Sydney's Indigenous homeless say the Sydney storm has shown that the city is in desperate need of more low-income housing.
By
Andrea Booth

Source:
NITV News
22 Apr 2015 - 5:23 PM  UPDATED 29 Jun 2015 - 6:11 PM

The Indigenous homeless say the tumultuous Sydney storm is a timely reminder for local councils to provide better essential services such as low-income housing.

"It's a priority, housing for blackfellas, otherwise you're out in the doldrums," said homeless man Uncle Clarence Sibley outside Redfern Train Station in the city's inner west on Wednesday. 

"The last thing you want is rain when you're homeless because it's a very bad thing to look for shelter and believe me it’s not very nice, I’ve been there done that many times."

Uncle Clarence told NITV that a friend had offered him accommodation for the evenings of the storm that has been battering the city since Monday, but many others were not as lucky.

"I can understand why them people down at The Block [in Redfern are] campaigning…regarding housing. Campaigning for housing for blackfellas, we need it.

"We got to make sure we’re all off the streets and out of the rain."

The Aboriginal Housing Company (AHC), based in Redfern and incorporated in 1973, says it want to develop affordable housing and retail space on land known as The Block in Sydney’s Redfern-Waterloo area through the Pemulwuy Project.

But protesters have set up an Aboriginal Tent Embassy on The Block because they are concerned that the commercial development may take priority over its plan for affordable housing.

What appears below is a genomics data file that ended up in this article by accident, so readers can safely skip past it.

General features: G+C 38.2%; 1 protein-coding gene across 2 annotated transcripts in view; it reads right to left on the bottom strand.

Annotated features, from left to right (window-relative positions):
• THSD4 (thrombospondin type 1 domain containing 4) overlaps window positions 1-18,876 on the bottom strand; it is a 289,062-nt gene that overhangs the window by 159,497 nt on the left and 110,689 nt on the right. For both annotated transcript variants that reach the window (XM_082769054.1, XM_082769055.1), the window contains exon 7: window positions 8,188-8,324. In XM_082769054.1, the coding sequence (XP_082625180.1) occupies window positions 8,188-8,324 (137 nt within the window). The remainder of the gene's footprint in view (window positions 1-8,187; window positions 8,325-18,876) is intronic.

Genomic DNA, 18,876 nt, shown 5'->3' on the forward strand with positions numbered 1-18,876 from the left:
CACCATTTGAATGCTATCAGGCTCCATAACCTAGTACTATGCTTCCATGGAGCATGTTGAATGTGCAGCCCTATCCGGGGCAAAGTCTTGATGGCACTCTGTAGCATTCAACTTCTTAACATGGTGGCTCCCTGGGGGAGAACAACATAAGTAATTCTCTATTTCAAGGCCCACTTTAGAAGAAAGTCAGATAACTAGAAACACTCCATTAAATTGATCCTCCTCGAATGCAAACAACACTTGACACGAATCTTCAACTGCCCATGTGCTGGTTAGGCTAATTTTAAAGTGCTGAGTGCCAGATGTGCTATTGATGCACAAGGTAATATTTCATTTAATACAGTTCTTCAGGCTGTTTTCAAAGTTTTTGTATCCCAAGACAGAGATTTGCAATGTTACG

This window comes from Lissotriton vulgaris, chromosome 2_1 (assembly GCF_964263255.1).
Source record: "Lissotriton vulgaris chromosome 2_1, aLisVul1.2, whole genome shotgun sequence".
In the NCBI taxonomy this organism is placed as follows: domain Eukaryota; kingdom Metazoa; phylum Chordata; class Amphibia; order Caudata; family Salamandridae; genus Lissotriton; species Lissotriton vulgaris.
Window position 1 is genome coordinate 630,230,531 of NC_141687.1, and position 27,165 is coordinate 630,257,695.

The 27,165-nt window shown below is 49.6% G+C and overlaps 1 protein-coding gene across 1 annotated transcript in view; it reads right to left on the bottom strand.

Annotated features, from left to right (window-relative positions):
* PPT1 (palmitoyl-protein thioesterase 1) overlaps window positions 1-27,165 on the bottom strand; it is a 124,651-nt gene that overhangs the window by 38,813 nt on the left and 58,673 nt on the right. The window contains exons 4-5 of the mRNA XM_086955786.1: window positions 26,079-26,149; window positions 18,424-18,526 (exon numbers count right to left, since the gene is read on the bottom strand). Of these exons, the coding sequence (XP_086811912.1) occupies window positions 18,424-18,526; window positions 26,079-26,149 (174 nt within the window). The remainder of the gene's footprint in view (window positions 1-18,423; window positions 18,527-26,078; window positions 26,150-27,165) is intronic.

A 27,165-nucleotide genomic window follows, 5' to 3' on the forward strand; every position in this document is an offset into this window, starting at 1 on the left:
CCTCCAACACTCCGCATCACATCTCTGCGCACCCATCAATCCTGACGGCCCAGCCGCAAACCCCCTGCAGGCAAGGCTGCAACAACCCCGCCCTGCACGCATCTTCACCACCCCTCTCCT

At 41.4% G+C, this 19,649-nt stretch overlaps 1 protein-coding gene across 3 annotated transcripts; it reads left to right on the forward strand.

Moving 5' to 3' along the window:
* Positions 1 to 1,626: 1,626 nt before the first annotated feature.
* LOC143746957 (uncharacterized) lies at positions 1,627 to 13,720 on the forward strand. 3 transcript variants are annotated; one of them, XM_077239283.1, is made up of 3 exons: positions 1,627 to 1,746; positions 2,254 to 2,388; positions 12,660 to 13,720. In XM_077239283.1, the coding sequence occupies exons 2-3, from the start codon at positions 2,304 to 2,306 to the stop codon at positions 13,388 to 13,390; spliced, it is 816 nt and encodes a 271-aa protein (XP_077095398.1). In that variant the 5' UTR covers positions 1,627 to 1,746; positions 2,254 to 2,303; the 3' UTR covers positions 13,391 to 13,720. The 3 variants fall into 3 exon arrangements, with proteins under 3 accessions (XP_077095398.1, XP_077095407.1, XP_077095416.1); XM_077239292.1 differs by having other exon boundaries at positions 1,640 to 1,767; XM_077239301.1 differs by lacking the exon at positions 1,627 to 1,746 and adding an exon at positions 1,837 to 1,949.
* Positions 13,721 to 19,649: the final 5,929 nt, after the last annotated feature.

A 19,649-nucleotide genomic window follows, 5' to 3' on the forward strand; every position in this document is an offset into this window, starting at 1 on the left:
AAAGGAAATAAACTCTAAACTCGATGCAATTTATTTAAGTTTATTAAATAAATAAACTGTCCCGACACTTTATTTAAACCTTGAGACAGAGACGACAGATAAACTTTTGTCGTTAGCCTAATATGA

"This is a symbol of a community that was thriving, that was healthy," said Aunty Jenny Munro, a lead protester at the tent embassy. "And we all hope and dream that it will come back to that, and that’s what the point of us is being here today, lasting through this weather.

"[Redfern] was famous for catering for our community, wherever they came from there was a bed, a feed and a friendly face here," Aunty Jenny added.

St Vincent's Health, a Catholic not-for-profit health and aged-care organisation in the city, said via Twitter that 365 homeless have been enduring the super storm comprising 100 kilometre-strong gusts and rain that have been pummeling in all directions from Illawarra to the Hunter region in the state of New South Wales.

Homeless people are unable to take refuge in areas that usually provide shelter. The City of Sydney tweeted on Wednesday that Hyde Park, home to some of the city’s homeless, was closed, and covers such as bus stops are insufficient protection this week.

Update

The City of Sydney says that it has been working with the homeless throughout the week.

"The City's homelessness team set up an emergency shelter at Abraham Mott Hall in Millers Point on Tuesday night as a sanctuary for homeless people caught out in Sydney's stormy weather," a City of Sydney spokesperson said. "City staff worked with Missionbeat, police and Family and Community Services throughout the night." 

The City of Sydney said it invests $1.4 million a year through NSW Family and Community Services to provide support for people experiencing homelessness.  It added that it assists the supply of social and affordable housing which is a state issue.

Additional reporting by Danny Teece-Johnson.